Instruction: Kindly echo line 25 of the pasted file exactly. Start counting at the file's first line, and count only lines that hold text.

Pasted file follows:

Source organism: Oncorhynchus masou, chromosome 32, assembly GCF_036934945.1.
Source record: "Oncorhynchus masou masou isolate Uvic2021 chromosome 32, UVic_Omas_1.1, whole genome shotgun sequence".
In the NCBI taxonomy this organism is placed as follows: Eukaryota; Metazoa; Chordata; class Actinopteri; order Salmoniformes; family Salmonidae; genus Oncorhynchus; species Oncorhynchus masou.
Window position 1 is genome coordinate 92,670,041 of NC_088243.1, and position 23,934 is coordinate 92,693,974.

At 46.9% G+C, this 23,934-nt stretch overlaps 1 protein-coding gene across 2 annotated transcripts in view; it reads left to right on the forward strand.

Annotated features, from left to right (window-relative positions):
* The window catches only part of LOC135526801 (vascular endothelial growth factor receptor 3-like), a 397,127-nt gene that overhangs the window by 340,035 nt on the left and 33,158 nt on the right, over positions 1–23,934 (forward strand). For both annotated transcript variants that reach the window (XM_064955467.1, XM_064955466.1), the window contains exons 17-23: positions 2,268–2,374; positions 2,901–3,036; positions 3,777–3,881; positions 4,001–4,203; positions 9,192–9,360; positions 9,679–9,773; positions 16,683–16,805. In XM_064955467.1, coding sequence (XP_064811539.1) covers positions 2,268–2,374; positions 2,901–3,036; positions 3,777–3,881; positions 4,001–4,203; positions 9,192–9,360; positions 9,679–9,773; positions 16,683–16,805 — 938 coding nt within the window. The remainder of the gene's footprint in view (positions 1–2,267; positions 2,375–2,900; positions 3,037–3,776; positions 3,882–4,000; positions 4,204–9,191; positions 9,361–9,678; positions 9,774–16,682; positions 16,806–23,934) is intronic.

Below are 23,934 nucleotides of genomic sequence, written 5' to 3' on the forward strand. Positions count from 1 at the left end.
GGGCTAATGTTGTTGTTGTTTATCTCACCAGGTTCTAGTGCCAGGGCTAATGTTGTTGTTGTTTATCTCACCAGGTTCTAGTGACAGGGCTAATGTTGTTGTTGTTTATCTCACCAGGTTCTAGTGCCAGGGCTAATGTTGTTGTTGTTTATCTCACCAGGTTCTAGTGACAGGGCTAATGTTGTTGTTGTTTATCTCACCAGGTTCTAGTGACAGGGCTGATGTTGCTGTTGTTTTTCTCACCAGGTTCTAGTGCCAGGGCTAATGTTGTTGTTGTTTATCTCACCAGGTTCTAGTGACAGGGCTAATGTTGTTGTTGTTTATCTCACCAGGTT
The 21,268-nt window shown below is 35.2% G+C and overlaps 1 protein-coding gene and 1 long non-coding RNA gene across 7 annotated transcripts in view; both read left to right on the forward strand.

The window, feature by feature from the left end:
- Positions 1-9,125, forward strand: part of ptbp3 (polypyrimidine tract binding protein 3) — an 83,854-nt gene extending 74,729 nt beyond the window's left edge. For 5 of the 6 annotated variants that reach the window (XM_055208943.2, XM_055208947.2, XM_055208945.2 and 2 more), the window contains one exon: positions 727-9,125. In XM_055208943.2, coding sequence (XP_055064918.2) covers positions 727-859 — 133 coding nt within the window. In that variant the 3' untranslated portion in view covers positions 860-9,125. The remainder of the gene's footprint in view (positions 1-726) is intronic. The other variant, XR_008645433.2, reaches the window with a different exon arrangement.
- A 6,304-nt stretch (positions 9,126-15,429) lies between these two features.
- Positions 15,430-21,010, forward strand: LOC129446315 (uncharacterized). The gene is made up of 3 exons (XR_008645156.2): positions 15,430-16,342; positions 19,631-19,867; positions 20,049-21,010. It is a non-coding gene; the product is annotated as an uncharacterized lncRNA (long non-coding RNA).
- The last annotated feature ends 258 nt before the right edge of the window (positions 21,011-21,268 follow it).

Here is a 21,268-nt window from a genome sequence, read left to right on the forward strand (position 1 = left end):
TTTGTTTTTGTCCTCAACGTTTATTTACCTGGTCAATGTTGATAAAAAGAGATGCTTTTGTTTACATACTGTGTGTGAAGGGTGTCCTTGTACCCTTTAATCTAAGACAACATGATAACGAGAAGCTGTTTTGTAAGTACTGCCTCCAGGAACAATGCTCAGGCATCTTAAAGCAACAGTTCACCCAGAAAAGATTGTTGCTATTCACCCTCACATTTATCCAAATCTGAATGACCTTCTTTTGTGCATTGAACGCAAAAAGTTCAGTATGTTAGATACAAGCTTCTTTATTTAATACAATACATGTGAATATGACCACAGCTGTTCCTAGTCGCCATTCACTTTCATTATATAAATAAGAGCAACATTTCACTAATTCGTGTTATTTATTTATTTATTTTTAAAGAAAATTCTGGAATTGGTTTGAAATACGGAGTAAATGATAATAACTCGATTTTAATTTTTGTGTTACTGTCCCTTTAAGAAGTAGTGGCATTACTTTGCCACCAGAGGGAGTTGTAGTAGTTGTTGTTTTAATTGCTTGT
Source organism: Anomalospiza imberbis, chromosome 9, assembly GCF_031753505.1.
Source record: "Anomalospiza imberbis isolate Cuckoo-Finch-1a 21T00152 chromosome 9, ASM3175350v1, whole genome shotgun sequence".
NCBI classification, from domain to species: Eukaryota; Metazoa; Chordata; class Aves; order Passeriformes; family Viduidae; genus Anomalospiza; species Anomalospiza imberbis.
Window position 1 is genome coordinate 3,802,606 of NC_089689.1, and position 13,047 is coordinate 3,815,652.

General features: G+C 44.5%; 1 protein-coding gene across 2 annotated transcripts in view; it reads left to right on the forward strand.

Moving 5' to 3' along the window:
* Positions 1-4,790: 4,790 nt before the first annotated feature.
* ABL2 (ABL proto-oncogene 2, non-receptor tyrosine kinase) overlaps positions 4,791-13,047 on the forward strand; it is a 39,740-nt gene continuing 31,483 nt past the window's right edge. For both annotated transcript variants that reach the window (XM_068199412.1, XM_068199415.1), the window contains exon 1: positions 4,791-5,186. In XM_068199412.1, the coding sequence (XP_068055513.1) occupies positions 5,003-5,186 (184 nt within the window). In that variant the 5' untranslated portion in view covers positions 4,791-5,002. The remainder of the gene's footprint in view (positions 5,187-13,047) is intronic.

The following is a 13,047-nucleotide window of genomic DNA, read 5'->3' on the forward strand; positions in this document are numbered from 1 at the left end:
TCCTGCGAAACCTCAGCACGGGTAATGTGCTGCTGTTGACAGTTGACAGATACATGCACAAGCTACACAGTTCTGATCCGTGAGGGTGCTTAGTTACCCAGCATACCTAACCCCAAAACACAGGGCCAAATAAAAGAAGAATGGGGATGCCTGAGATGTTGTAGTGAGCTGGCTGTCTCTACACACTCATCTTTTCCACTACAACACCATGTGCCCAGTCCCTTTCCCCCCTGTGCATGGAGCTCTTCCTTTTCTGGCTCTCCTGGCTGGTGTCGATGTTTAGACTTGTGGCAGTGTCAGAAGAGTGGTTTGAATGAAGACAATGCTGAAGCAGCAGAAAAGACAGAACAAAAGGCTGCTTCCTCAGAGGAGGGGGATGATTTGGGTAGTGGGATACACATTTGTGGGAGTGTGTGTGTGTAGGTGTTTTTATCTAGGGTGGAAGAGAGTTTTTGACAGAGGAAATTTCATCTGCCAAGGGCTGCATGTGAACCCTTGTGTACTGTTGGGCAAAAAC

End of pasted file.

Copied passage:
* ABL2 (ABL proto-oncogene 2, non-receptor tyrosine kinase) overlaps positions 4,791-13,047 on the forward strand; it is a 39,740-nt gene continuing 31,483 nt past the window's right edge. For both annotated transcript variants that reach the window (XM_068199412.1, XM_068199415.1), the window contains exon 1: positions 4,791-5,186. In XM_068199412.1, the coding sequence (XP_068055513.1) occupies positions 5,003-5,186 (184 nt within the window). In that variant the 5' untranslated portion in view covers positions 4,791-5,002. The remainder of the gene's footprint in view (positions 5,187-13,047) is intronic.